Imagine waking up, starting your day as usual, getting ready for work, and planning your daily expenses. You reach for your wallet and realize that you need to withdraw some cash from the ATM to pay for your transportation, lunch, and other expenses over the next few days. You head to the nearest ATM, but there’s a long line stretching around the corner. Frustrated, you try another, only to find the same long line. Actually, there is a long queue at every machine!
This is not the beginning of a dystopian work of fiction. This scenario has become a reality for many Nigerians in recent months as commercial banks in Nigeria have rationed newly designed Naira notes, capped cash withdrawals and “encouraged” people to use the Nigerian central bank digital currency — eNaira.
A special characteristic of Nigeria is that the majority of Nigerians are below 40 years old, very crypto-savvy, and more willing to take certain risks. This might be why the people who stand behind implementing CBDC‘s there think that Nigerians will adopt eNaira quickly. After some recent talks with folks from Nigeria it became clear that a lot of them are wary of using a digital currency controlled by the central bank, with fears that their financial transactions may be monitored or restricted by the government. This lack of trust in the government and financial institutions has only been exacerbated by recent economic policies that limit access to cash and restrict the use of physical currency.
For those living in countries with well-established democracies, it may be easy to overlook the impact of certain small changes happening in parallel. However, when examined from a different perspective, it becomes clear that these changes can lead to serious concerns. This is not just a reality for developing countries like Nigeria but for the Western world as well.
The recent case of the Canadian Freedom Convoy serves as an example. Even without the introduction of CBDCs in Canada, individuals behind the movement had their accounts blocked by the government. This highlights the possibility of similar events happening in the future and raises concerns about how new tools could be exploited by those in power.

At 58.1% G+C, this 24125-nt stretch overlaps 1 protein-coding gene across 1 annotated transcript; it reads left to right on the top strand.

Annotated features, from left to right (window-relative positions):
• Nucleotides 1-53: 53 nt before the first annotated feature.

Recent events surrounding the banking and financial system in the US have brought to light some interesting developments. However, before we delve into those, let’s take a step back and consider the trend towards going cashless. Have you heard discussions in your own country about moving away from physical cash and towards bank-issued cards? This shift seemed to have accelerated during the COVID-19 pandemic, with concerns raised about the potential spread of the virus via cash transactions. More recently, the International Monetary Fund (IMF) has been advising countries on how to implement CBDCs. Have you heard about CBDCs being proposed for wholesale payments? And have you noticed a shift in the narrative towards retail oriented digital currencies? It’s worth noting that there isn’t necessarily a difference between these two types of CBDCs, except perhaps in terms of scalability.
Another development to keep an eye on is the FedNow instant payment system, which is intended to be used by financial institutions of all sizes and individuals across the United States. The system promises safe and efficient instant payment services that operate 24/7/365. But what exactly sets it apart from a potential US Central Bank Digital Currency? It enables instant payments through a network, it’s digital money and it’s administered by a Central Bank — the Fed. Pretty much the only difference is that it is not being officially called a CBDC or digital US dollar.